Stack the deck in your favor! Why understanding datasets could radically speed up your project delivery
Market research professionals are busy people – there is constant pressure to gather ever more accurate, insightful data with which to enable business decisions and stay relevant in a competitive marketplace. This pressure to reduce the time between question and action, while gathering information from the largest, most representative survey group possible, means that there is not much time left over to consider how the data is gathered, stored, and shared. This could be an extremely expensive mistake. In this article we look at the structure of data itself – and how a proper understanding can radically speed up the production of actionable reports. This article will probably take you less than five minutes to read…it could save you a lot more time than that.
To stack or not to stack? Why should I care?
Surveys are becoming ever larger in their scope, with massive amounts of data generated. The more ambitious the research, the bigger the data set, with significant implications for storage and analysis. Typically, brand and campaign studies have used ‘looped’ questionnaires, where the respondents answer the same or similar questions for a number of brands or campaigns. This data type of looped questionnaire usually generates a large number of variables. For example, in a global brand study of 200 brands with a loop of 50 questions for each, there will be 10,000 columns/variables in the data set.
Looped questionnaires have traditionally generated a flat, ‘unstacked’ data format, where there’s a column/variable per brand/campaign and ‘loop’ question. This is a great format for many types of market research, including customer experience and employee experience studies.
It does, however, present certain problems. The time it takes to produce research reports is strongly correlated to the number of columns/variables in the data set and also increases the risk of errors. Since large brand studies often have a high number of respondents, the data sets become huge, which can make the reporting even more difficult.
By making the data response (rather than respondent) driven and stacking it, we can significantly reduce the column/variable count. This has a number of advantages: fewer variables reduce the computational workload; maintenance hours are reduced – new brands can be added to the questionnaire with the minimum of structural changes, cutting back on unnecessary costs.
The benefits stack up
Stacked data is much easier to apply filters to – a huge advantage when it comes to generating meaningful reports. For such surveys as brand trackers, where the information needs to be divided more along ‘response’ lines, (i.e. where multiple brands are compared for similar attributes), a stacked format allows software solutions to apply filters that quickly generate actionable feedback to stakeholders.
The only downside of stacking the data in this way is that a respondent (identified by a unique ID number) can appear multiple times – unhelpful if we’re looking at demographic data focused upon the type of respondent, rather than their response. The solution? An understanding of where to use each structure and – ideally – a software solution that can draw information from both, depending on the type of report needed.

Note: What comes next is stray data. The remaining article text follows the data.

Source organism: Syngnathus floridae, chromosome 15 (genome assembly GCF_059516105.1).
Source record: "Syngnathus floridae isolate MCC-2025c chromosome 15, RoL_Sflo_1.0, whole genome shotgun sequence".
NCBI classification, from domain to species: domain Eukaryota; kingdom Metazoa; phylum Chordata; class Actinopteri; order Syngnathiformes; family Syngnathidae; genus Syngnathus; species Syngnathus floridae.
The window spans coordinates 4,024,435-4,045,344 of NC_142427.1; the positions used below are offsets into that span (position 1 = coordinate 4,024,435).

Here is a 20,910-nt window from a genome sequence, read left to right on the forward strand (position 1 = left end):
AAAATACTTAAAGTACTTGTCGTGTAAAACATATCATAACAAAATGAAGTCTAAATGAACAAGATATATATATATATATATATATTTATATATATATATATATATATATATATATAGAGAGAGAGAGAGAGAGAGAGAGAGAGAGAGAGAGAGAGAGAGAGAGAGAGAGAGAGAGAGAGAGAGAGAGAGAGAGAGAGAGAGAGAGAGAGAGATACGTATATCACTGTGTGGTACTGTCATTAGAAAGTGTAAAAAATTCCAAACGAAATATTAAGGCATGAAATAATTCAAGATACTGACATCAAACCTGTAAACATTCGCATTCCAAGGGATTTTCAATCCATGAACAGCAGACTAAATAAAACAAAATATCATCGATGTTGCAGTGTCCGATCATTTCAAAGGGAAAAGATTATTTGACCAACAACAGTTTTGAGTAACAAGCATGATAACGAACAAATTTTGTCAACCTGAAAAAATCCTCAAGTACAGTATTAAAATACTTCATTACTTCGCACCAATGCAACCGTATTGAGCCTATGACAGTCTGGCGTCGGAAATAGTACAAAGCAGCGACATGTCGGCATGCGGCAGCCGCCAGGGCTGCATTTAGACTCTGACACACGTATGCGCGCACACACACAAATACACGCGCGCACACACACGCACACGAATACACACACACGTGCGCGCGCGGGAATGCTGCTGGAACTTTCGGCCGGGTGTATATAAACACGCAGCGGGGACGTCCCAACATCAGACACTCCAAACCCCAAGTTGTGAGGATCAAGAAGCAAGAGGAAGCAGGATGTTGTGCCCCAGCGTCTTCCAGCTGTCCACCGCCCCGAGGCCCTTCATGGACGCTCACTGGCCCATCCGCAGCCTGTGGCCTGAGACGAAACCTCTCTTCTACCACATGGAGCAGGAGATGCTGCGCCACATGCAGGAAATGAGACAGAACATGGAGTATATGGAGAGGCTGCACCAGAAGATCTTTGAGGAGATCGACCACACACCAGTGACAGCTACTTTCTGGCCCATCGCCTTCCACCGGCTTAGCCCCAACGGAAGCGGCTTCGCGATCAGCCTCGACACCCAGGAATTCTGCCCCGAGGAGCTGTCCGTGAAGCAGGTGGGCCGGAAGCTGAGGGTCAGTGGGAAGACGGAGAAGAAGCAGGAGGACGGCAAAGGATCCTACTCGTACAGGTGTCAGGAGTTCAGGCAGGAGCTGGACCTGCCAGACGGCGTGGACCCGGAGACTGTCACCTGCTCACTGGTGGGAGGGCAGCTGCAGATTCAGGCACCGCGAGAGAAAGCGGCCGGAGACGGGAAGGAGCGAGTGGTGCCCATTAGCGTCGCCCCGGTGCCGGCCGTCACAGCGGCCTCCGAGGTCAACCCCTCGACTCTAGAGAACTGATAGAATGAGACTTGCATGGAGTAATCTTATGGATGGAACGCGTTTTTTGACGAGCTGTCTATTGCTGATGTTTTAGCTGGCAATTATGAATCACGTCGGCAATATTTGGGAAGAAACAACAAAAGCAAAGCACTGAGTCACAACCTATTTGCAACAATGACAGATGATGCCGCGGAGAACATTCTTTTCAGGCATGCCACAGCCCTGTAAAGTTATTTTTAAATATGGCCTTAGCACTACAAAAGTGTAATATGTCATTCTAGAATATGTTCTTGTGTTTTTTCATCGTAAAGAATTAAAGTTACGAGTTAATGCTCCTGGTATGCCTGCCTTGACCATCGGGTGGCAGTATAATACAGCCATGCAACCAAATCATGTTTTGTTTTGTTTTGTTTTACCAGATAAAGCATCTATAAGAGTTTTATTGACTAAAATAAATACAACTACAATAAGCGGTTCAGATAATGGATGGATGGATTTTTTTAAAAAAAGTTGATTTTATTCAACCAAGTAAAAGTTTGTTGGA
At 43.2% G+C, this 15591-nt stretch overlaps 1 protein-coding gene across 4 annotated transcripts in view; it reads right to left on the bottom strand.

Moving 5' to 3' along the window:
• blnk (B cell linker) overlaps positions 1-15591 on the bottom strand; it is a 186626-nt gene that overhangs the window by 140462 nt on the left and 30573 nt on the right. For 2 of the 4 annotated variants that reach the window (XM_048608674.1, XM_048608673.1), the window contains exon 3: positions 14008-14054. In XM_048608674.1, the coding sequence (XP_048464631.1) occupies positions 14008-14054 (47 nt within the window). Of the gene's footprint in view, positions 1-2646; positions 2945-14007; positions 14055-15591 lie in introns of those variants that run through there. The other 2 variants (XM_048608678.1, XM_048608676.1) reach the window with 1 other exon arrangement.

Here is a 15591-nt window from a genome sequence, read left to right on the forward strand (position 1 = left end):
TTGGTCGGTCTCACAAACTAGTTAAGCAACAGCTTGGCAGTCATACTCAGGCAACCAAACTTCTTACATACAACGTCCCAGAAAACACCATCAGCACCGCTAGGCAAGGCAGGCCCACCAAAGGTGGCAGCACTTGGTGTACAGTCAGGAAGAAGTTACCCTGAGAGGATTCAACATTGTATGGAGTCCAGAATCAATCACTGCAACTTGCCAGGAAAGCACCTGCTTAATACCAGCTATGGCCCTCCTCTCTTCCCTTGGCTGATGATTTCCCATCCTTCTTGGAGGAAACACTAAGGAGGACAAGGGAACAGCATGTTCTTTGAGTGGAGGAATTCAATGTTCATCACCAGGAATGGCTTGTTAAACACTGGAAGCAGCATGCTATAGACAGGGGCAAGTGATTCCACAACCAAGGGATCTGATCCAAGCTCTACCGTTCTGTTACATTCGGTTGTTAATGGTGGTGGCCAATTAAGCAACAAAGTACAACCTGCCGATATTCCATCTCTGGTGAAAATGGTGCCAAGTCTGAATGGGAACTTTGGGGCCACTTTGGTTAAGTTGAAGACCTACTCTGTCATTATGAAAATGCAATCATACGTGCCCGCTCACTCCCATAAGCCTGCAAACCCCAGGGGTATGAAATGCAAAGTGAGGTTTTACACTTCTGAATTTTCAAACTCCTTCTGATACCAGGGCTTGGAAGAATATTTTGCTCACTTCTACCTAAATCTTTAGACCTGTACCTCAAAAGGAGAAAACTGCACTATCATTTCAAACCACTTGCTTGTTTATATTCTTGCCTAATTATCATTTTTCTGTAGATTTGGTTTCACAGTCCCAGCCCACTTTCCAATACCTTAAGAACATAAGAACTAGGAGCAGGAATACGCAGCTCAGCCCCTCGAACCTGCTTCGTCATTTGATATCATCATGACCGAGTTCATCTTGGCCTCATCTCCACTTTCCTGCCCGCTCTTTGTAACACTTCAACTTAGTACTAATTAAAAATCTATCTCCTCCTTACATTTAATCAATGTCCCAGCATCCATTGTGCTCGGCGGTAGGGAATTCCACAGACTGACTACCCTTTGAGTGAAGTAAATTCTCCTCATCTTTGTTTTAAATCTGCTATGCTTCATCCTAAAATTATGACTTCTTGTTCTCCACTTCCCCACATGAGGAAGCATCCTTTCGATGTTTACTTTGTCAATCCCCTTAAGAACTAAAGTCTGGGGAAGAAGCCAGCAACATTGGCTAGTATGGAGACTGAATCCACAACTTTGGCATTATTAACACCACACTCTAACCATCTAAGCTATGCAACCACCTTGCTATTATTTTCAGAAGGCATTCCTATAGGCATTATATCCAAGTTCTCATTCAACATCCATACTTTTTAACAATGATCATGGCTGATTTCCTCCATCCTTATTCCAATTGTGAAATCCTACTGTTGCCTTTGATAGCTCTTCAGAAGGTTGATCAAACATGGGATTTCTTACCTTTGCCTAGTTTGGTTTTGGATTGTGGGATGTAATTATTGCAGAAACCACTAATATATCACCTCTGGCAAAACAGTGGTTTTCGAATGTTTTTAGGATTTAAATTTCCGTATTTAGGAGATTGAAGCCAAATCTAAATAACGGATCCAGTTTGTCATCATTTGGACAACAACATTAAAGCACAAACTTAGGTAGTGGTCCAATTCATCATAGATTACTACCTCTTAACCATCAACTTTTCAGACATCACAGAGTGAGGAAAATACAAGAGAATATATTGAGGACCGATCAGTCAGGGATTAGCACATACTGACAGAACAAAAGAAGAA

By giving each respondent an unique ID number, filters can be applied based upon this identifier, correlating information from both stacked and unstacked data sets, depending on the needs of the user. Want to narrow data down by age, gender, or income? Draw the data from the unstacked file. Want to know what this group thinks about a given brand? Cross reference their IDs with the stacked data, giving a precise, actionable insight into a given group.
Readers of previous articles will know that we focus heavily upon the bottom line – what is the best way that a technological solution can add value to business, either through efficiency/cost savings, or giving a competitive edge in a crowded marketplace. By understanding the implications of stacked versus unstacked data, we can achieve both these objectives.
The bottom line
We need to acknowledge the disconnect between those gathering and processing data and those reliant upon it for business decisions. The first group is primarily concerned with the scope, accuracy and scale of the data collected – the second is looking for data to be presented in an easily consumable yet infinitely flexible format, often for onward dissemination through the stakeholder chain.
What is needed is the ability to bring these groups (and their disparate interests) closer together, aligning process with result. In a perfect world, the gap between respondent and end-user would be as small as possible, with no latency between a question being asked and a perfectly informed business decision being taken.
Understanding the way that data is stored (and the implications) should not, therefore, just be of interest to technical departments, but should form part of the essential professional toolkit of everyone involved in market research. A basic comprehension of the speed and efficiency implications of incorrectly presented data can be the difference between quick, actionable reports and an obsolete pile of numbers.
A driver of a car may not need to know how the internal combustion engine works – but they do need to know the role it plays in reaching their destination on time…
Curious about how this works in the real world? Find out how Dapresy helped one customer transform their project delivery speed…
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